Nuclear disarmament would replace highhandedness and threats in international relations. Instead of obtuse, angry hostility to the TPNW, nuclear-weapon states would do better if they choose to engage constructively with the new treaty.

Several commentators have stressed the fact that a nuclear disarmament treaty that does not involve the existing nuclear weapon states is not effective. It is obvious that the TPNW will not be able to fully achieve its objective without the good-faith participation of those who actually possess nuclear weapons. It does, however, shift the focus from armed confrontation to the need for a broad consensus to address this existential issue.

The states that extol the value of their nuclear armament have not been able to convince their own populations nor world public opinion that their security and that of the planet is better served by reliance on utter destruction in response to perceived threats. Polls across the globe, including in allies of nuclear-armed states, have shown that there would be strong popular support to effective, legally binding, verifiable and time-bound measures to completely eliminate nuclear weapons.

Voices from some quarters in nuclear-weapon states have argued that the pressure generated by the entry into force of the TPNW on states, agencies and vested interests that enable the development, research and production will only be felt in countries with well-established democratic institutions, where public opinion is able to influence the behavior of governments and other actors. This is only half true: in all societies the public has found ways of making its aspirations to be translated into action.

Opinions, attitudes and beliefs have always been able to permeate barriers erected by autocratic and oppressive regimes, as the history of the world clearly shows. International law applies erga omnes, regardless of political systems. Internal pressures do not stem only from civil society: they also come from public pronouncements or private demarches by other states, as well as from international organizations, from positions taken by eminent personalities and from the general strength of public conscience. As frustration with the senseless armaments race and with lack of progress grows support of public opinion everywhere for effective measures of nuclear disarmament will also grow.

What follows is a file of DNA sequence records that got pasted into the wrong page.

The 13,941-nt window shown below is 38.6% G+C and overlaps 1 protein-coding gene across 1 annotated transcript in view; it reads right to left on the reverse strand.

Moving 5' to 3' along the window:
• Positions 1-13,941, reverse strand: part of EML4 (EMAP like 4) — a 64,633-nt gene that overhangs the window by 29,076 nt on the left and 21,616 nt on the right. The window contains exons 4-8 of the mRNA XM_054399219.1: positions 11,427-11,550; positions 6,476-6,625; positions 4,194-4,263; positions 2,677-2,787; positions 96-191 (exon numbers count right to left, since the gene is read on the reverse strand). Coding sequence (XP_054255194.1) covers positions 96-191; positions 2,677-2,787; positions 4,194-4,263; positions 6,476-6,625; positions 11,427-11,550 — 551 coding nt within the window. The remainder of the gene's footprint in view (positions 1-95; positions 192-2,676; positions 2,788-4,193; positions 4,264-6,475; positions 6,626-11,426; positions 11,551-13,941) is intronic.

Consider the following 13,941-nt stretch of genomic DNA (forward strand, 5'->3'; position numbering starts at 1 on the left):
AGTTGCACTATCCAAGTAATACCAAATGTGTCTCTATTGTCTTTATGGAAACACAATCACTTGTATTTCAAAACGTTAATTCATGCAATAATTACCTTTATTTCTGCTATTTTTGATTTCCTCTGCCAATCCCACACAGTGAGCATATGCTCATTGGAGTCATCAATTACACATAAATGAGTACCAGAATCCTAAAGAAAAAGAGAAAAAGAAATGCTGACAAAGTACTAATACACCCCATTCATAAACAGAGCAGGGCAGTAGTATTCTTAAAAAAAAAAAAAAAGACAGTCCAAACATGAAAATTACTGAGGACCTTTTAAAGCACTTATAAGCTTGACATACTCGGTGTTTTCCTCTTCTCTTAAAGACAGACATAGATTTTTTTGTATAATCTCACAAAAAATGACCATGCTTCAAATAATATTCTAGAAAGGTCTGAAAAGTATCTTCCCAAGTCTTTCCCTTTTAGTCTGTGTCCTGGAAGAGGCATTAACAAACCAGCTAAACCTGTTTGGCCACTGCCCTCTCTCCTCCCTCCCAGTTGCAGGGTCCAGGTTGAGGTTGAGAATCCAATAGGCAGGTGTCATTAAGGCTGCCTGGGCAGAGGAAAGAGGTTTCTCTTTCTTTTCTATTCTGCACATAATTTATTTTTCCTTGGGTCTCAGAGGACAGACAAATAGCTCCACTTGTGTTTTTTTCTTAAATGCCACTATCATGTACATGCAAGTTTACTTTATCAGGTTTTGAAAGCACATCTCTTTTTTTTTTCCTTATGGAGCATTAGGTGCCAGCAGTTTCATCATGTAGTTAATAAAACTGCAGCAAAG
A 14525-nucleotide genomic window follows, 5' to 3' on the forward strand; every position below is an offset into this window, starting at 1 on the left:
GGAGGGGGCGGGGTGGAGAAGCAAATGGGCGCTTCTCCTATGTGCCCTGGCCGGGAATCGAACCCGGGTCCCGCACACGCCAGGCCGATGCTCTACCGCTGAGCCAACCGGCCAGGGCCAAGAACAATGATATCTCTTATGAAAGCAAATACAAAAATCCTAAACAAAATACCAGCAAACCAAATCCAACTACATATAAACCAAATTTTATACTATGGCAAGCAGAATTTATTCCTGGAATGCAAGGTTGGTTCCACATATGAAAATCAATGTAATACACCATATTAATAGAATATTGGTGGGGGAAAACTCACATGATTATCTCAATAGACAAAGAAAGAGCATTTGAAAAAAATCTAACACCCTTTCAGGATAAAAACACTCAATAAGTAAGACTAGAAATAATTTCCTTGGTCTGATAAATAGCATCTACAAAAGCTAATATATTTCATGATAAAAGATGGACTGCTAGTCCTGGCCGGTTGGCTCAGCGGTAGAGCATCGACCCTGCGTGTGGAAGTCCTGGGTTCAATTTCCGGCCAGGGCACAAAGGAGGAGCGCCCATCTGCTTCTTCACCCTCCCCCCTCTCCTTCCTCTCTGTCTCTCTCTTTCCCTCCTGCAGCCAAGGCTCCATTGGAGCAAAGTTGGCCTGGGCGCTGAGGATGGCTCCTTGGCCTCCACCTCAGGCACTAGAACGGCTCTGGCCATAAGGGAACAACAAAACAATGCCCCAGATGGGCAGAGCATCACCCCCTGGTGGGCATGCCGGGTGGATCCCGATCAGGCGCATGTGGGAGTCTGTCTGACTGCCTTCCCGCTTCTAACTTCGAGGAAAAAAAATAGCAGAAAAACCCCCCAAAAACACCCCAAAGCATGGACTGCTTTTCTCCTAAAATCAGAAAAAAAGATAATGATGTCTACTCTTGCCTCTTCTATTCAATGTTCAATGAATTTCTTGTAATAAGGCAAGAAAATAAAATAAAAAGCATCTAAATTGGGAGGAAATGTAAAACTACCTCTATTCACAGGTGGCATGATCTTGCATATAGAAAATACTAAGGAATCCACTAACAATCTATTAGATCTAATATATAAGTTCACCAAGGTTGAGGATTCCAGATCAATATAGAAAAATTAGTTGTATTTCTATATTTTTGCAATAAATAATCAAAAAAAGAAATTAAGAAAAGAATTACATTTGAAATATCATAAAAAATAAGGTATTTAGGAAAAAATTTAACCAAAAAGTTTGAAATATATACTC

All members of the 51-year-old Treaty on the Non-proliferation of Nuclear Weapons (NPT) are committed to its Preamble, which declares the intention to achieve at the earliest date effective measures in the direction of nuclear disarmament, and particularly to its Article VI to “pursue negotiations in good faith on effective measures related to the cessation of the nuclear arms race at an early date and to nuclear disarmament”.

The 122 states that negotiated and adopted the Treaty on the Prohibition of Nuclear Weapons have given the example by doing exactly that. Their effort should be commended and followed rather that dismissed or ignored, so that the complete elimination of nuclear weapons is finally achieved.

Parties to the NPT – widely considered as “the cornerstone of the nuclear disarmament and non-proliferation regime” – must not allow the continued flouting of nuclear disarmament obligations. They must avail themselves of the opportunity offered by the forthcoming NPT Review Conference to recognize the valuable contribution of the TPNW to the important and urgent task of ridding the world of the threat of nuclear weapons and to agree on effective action in that regard. With its entry into force, the TPNW has now become an indispensable part of this endeavour. [IDN-InDepthNews – 28 January 2021]

Image: World with nuclear weapons/ World free of nuclear weapons, Michael P., Poland, Art for Peace. Credit: Portside

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[2] Bacteriological (biological) and chemical weapons were prohibited by multilateral treaties respectively in 1972 and in 1997.